SIBO stands for small intestine bacterial overgrowth which is when there is an overgrowth of bacteria or dysbiosis in the small intestine which causes uncomfortable digestive symptoms.
SIBO is often a chronic dysbiosis that is difficult to treat. The small intestine is where humans digest and absorb food. It is not normal to have excessive amounts of bacteria there. The bacteria inhibit normal digestion of food and are linked to damage of the small intestine lining. There are a few ways patients can test: breath testing, culture, and empirical trial of antibiotics.
SIBO is also found to be one of the main causes of Irritable Bowel Syndrome. The most frustrating part for patients with the condition is that doctors and researchers still don’t understand everything about SIBO and Irritable Bowel Syndrome (IBS). The good news is that the research is growing and researchers are learning more and more each day. Our understanding of SIBO, IBS, and how the microbiome interacts with other bodily functions is bound to evolve as we learn more.
How Many People Have SIBO?
SIBO and IBS effect a ton of people around the globe which is why good information and continued research is important. Here are the numbers:
Around 10% of people in the world have IBS which = 700 million (1)
Around 60% of people with IBS have been found to have SIBO
Therefore, around 420 million people have SIBO in the world
Patient symptoms and quality of life varies. Some people may have a mild condition, some moderately debilitating, and some who have severe cases. The disease really exists on a spectrum and is different for each individual.
About 1 in 3 sufferers are male and 2 in 3 sufferers are female (1)
The condition is not fatal but can be very severe and make life really challenging due to various debilitating symptoms
It is a chronic condition for a majority of patients but not for everyone
Sufferers can get to a point where they live a normal quality of life through diet and treatment
What Causes SIBO?
Anything that decreases the flow of the small bowel and causes it to be over colonized by bacteria can cause SIBO.
Deficient cleansing waves of the small intestine also called the migrating motor complexes which occur when fasting
Structural issues in the small intestine that impede the flow
Obstructions or adhesions
Failed natural protections against bacterial accumulation in small intestine
Hydrochloric acid of stomach
Enzymes or pancreatic insufficiency
Bile, comes out of gall bladder
Ileocecal valve, prevents bacterial backflow
Other Factors That Can Create Underlying Causes:
Diseases that can create deficient MMC or structural problems
Drugs that slow motility
Cut nerves which we need for motility
Lifestyle factors like severe stress
Surgeries which cause damage
Many other factors that can lead to bacterial buildup
What Causes the Symptoms:
Bacterial gas from the microbes in small intestine
Main bacterial gases are hydrogen, methane, and hydrogen sulfide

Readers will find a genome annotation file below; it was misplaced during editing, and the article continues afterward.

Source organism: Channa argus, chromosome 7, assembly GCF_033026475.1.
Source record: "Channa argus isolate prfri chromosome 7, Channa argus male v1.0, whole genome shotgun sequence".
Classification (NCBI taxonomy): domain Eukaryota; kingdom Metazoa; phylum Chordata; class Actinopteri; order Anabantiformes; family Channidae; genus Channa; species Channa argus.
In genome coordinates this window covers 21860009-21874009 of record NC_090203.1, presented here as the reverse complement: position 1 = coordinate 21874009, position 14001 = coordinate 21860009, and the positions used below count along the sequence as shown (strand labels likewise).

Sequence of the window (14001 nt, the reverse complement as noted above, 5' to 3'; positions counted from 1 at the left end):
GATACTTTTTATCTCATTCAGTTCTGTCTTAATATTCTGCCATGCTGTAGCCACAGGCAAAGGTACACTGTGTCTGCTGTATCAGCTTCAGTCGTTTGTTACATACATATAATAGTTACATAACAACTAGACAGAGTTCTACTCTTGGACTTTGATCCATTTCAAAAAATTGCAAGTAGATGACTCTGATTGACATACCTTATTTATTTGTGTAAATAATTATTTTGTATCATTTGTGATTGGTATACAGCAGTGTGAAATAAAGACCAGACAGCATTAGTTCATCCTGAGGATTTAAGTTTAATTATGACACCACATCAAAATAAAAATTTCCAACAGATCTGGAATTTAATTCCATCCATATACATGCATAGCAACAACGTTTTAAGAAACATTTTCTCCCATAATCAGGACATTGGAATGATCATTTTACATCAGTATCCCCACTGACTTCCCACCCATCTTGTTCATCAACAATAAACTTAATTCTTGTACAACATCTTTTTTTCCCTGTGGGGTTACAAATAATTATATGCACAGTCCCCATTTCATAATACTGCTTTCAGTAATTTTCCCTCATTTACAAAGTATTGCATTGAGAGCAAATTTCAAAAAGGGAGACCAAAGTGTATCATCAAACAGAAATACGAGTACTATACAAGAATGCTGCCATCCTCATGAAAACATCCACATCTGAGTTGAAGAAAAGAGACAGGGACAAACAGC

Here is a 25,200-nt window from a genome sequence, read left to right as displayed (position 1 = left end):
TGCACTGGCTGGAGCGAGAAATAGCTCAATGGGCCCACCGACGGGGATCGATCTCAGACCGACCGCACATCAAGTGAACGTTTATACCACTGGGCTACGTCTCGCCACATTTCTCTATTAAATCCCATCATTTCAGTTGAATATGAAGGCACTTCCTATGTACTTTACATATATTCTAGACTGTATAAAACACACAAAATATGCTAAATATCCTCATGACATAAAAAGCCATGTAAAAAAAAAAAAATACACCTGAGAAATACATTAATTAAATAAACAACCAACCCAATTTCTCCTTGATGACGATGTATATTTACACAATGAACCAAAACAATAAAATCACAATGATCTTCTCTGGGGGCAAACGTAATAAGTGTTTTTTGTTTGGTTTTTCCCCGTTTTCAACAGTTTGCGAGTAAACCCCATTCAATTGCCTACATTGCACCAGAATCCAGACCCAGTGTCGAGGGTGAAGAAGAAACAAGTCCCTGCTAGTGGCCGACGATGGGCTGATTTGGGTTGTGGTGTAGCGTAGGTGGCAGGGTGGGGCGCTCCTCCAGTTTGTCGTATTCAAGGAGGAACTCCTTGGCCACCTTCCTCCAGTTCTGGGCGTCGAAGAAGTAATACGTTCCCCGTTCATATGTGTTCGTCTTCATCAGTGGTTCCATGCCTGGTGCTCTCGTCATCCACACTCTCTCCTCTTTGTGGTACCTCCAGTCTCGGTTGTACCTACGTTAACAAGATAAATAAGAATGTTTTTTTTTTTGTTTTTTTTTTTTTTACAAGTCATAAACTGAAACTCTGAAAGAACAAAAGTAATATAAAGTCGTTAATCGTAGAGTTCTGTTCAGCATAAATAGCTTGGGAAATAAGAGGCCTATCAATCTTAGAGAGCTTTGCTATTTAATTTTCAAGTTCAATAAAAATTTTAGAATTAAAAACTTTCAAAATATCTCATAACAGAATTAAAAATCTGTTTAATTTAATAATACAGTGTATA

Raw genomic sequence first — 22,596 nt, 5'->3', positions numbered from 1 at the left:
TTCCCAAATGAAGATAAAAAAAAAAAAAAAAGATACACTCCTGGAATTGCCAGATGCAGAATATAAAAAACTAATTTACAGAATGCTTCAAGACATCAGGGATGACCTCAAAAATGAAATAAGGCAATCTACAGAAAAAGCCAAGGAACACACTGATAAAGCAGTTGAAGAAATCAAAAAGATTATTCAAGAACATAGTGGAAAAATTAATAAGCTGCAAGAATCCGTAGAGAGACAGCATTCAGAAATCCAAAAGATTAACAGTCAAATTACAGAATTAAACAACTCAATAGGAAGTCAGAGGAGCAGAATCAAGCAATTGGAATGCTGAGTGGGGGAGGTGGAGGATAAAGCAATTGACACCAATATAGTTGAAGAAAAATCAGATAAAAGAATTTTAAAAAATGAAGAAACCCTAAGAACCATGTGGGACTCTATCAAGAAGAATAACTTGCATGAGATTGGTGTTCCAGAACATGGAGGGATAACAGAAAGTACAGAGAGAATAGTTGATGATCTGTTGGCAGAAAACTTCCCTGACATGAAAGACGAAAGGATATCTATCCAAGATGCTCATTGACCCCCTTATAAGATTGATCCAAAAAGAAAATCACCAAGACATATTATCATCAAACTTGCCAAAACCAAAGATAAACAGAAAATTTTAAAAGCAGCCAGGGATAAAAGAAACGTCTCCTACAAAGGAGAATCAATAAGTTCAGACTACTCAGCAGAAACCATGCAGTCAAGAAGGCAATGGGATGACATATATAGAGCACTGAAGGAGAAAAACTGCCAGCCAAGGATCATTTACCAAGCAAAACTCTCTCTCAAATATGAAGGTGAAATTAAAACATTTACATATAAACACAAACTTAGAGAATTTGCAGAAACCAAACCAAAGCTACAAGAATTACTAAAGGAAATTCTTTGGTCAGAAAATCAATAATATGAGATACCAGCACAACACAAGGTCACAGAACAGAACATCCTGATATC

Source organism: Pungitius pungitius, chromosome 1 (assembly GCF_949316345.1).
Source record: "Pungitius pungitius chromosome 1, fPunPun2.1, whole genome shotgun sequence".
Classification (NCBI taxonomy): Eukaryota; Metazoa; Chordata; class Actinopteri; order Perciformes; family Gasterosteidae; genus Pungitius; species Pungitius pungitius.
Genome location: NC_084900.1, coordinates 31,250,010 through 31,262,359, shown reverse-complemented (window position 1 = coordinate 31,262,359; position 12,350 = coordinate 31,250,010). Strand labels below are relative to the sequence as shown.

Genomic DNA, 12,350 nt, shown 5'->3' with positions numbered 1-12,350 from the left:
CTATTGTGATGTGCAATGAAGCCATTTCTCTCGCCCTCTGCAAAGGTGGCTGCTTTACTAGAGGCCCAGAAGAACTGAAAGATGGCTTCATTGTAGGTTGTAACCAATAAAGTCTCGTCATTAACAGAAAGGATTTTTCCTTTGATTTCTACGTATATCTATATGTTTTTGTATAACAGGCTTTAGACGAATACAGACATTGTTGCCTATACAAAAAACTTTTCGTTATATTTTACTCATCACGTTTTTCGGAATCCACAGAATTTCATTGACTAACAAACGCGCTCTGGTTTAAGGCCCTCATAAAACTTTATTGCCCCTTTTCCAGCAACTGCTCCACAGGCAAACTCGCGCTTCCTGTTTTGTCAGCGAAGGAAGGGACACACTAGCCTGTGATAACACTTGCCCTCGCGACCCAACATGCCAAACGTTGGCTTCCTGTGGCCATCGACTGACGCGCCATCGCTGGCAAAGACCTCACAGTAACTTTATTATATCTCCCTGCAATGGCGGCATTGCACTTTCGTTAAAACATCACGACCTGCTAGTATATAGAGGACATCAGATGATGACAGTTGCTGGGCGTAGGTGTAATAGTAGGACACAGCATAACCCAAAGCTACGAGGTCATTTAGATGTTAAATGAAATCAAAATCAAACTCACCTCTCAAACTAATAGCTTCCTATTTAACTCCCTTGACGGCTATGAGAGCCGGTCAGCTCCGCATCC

Methane has been linked to constipation
Hydrogen has been linked to diarrhea
Pain comes from gas pressure
*Research has also shown that a percentage of sufferers develop nerve damage in their small intestine from an episode of food poisoning. This weakens their cleansing waves allowing SIBO to occur.
A normal small intestine should absorb food and powerfully clean up afterwards by sweeping the bacteria and undigested materials down your gastrointestinal tract. The intestines should work like a smooth flowing river, not a backlogged one.
Healthy Intestines Work Like a Flowing River
One thing to remember is that SIBO is not a diagnosis and it is always caused by something else, so when talking to your doctor you need to try and examine other issues that could be causing SIBO.
Working to treat the underlying cause and taking a holistic approach which includes a change in lifestyle, diet, and working with an expert practitioner is important.
The terminology is confusing. IBS and SIBO are interlinked but people can also have one or the other on its own. You can see from the diagram below that up to 60% of IBS is caused by SIBO. It’s important to remember that they can occur without each other as well.
SIBO can also be caused by other medical issues such as adhesions, pseudo obstruction, narcotics, diabetes, and anything that slows down the flow of the small bowel. Researchers have found that in the 60% of IBS that contains SIBO the main cause is often an issue with the cleansing waves of the small bowel.
Here is a simple progression of the terminology of IBS so you can see how SIBO and IBS connect together.
Photo from 2017 SIBO Symposium
You can see that the SIBO connection was brought about around 2000 when researchers discovered that 60% of patients with IBS had small intestine bacterial overgrowth and that the condition was not mainly a problem of the large intestine like they originally thought. This does not mean that all IBS is SIBO or all SIBO is IBS. There are a certain subset of people who have SIBO. The symptoms of SIBO-IBS are often more severe than IBS and usually include more gas and bloating.
IBS has always been a diagnosis of exclusion meaning if you were tested for other gastrointestinal diseases and did not match they labeled you with IBS. So, people with food intolerances and other intestinal issues can be labeled with IBS. Unfortunately, people labeled with IBS often go through various tests that don’t show anything significant and cost a lot of money.
Thankfully, research is improving and we are realizing specific connections like SIBO now. This enables patients and doctors to find better strategies for treating the disease. To learn more about what SIBO sufferers experience check out the symptoms page. If you find through testing and evidence that you are dealing with SIBO I have broken everything down for you on this site so that you can manage the condition as best as possible!
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